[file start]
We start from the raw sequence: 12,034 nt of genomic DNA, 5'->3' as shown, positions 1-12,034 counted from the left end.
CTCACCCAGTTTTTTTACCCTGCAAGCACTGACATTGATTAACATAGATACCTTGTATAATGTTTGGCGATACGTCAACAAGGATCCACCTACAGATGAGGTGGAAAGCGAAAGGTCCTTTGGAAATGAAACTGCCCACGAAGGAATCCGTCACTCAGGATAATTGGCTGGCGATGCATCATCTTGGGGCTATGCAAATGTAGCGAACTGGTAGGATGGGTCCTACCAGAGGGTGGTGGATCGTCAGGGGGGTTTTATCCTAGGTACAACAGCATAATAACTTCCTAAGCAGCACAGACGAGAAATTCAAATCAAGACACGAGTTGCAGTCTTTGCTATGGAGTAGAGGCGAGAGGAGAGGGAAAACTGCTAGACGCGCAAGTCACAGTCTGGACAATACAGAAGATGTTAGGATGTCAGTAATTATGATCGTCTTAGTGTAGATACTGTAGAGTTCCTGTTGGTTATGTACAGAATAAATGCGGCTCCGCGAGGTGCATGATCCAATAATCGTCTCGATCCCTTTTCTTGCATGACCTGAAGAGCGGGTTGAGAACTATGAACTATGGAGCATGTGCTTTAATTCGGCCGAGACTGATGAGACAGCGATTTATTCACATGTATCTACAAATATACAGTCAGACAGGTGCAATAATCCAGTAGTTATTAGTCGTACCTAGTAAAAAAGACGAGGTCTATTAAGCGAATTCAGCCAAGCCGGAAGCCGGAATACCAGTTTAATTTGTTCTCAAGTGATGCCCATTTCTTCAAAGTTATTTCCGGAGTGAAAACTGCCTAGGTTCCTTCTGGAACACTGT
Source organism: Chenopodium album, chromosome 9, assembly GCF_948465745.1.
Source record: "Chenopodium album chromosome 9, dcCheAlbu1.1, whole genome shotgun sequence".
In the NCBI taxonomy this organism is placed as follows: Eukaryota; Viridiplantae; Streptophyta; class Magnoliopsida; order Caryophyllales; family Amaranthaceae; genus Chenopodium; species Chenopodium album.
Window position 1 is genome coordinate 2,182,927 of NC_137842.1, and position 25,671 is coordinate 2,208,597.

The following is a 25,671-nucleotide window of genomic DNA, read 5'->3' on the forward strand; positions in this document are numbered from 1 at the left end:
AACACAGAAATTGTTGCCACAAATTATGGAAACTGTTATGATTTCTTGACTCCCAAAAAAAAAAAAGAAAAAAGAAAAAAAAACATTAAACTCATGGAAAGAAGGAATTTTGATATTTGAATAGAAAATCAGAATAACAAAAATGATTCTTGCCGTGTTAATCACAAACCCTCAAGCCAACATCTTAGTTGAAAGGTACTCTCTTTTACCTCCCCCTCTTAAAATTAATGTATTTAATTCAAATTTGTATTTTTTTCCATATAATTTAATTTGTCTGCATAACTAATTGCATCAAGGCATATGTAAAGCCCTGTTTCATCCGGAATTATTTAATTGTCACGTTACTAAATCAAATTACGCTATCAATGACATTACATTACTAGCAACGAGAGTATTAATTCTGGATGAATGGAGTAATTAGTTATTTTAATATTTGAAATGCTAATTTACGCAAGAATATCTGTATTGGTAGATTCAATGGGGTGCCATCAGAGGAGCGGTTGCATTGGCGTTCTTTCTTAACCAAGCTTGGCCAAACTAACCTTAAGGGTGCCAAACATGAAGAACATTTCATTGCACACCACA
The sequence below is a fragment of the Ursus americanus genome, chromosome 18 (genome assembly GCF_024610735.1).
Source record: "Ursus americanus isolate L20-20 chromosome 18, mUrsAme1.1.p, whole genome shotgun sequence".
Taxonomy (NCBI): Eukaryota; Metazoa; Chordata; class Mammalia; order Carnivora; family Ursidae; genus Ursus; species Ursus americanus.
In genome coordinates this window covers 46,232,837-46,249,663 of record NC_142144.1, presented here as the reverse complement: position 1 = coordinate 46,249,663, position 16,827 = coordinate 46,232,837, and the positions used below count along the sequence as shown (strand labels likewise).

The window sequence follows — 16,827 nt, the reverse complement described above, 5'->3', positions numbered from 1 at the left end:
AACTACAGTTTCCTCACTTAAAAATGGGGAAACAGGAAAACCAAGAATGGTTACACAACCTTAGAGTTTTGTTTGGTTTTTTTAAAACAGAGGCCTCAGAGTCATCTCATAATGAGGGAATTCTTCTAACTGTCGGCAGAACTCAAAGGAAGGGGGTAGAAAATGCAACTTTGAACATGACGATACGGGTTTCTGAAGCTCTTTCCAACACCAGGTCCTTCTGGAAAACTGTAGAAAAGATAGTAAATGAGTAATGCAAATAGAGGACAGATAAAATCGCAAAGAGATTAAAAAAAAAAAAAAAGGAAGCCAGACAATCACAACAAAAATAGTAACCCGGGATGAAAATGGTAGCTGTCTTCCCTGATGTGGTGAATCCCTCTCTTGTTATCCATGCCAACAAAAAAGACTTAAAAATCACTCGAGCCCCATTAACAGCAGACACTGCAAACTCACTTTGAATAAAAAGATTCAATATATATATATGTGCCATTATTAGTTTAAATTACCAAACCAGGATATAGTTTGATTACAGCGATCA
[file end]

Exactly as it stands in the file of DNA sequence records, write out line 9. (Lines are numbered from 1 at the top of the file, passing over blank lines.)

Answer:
The sequence below is a fragment of the Ursus americanus genome, chromosome 18 (genome assembly GCF_024610735.1).